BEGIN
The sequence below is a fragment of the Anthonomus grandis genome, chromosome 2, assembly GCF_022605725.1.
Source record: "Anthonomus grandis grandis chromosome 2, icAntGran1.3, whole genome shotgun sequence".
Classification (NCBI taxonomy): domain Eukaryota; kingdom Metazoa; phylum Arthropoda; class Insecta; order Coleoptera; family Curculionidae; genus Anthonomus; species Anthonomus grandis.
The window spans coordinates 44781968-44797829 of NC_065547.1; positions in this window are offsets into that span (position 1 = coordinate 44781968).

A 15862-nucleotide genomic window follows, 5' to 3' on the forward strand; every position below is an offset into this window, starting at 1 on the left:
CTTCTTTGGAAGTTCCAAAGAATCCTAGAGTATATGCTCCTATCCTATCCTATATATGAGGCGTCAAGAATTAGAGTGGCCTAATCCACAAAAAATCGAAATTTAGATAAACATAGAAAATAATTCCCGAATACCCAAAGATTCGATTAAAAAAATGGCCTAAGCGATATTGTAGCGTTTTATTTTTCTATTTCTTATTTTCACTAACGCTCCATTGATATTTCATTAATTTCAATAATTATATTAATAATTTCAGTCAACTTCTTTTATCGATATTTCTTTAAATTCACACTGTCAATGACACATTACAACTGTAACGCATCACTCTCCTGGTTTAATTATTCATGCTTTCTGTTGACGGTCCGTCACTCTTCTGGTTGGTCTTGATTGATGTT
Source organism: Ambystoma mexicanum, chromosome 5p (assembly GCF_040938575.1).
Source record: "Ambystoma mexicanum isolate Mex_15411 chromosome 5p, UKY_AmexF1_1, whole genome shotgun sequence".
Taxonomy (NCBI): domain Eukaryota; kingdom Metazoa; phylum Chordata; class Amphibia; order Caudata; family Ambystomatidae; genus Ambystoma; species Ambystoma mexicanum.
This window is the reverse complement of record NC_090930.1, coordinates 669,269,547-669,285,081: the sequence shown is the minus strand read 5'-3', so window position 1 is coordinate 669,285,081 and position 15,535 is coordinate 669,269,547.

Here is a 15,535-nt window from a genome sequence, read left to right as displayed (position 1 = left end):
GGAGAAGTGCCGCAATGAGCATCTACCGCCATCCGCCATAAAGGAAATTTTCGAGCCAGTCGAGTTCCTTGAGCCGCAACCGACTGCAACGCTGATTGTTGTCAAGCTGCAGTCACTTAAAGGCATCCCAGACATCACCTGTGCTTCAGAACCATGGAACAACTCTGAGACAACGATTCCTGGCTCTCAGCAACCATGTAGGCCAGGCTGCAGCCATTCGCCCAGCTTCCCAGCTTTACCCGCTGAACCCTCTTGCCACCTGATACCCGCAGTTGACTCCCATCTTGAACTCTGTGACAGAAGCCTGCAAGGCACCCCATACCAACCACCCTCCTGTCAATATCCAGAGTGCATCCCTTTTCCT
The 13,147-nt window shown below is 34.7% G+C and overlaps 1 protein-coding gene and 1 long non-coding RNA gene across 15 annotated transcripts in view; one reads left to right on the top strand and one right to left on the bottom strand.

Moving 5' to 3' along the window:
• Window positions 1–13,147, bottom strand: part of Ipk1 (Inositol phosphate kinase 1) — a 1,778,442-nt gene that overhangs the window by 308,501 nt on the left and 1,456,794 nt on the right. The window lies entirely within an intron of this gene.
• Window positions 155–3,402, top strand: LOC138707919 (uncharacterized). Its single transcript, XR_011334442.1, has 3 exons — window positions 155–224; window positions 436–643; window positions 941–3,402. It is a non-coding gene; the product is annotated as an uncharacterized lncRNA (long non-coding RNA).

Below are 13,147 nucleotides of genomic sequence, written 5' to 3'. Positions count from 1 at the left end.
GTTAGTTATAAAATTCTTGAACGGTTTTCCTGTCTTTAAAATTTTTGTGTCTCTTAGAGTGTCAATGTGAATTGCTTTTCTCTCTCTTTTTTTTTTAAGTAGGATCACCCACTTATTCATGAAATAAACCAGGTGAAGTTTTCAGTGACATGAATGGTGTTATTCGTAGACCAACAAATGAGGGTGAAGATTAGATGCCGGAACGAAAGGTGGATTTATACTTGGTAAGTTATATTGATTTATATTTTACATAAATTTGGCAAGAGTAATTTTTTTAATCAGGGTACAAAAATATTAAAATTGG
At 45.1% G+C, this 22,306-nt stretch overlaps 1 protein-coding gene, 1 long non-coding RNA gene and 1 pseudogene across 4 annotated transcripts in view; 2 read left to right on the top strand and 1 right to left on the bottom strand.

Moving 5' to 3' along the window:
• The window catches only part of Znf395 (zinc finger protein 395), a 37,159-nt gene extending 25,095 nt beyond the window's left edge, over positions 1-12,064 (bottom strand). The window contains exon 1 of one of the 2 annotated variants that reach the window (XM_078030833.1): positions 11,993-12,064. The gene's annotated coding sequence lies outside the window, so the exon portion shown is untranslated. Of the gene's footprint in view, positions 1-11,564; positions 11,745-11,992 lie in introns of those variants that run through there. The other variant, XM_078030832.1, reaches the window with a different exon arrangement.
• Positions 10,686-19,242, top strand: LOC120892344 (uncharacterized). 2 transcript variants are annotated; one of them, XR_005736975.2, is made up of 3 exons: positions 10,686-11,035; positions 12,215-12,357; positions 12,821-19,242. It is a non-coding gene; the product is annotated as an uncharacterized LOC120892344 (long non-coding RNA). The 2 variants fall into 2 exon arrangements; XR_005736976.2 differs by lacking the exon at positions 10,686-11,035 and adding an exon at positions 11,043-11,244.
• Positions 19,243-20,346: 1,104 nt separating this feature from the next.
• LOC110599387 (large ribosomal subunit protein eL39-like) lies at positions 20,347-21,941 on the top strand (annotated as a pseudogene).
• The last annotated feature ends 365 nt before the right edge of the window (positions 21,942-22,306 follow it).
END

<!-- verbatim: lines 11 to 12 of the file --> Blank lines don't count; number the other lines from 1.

Here is a 15,535-nt window from a genome sequence, read left to right as displayed (position 1 = left end):
GGAGAAGTGCCGCAATGAGCATCTACCGCCATCCGCCATAAAGGAAATTTTCGAGCCAGTCGAGTTCCTTGAGCCGCAACCGACTGCAACGCTGATTGTTGTCAAGCTGCAGTCACTTAAAGGCATCCCAGACATCACCTGTGCTTCAGAACCATGGAACAACTCTGAGACAACGATTCCTGGCTCTCAGCAACCATGTAGGCCAGGCTGCAGCCATTCGCCCAGCTTCCCAGCTTTACCCGCTGAACCCTCTTGCCACCTGATACCCGCAGTTGACTCCCATCTTGAACTCTGTGACAGAAGCCTGCAAGGCACCCCATACCAACCACCCTCCTGTCAATATCCAGAGTGCATCCCTTTTCCT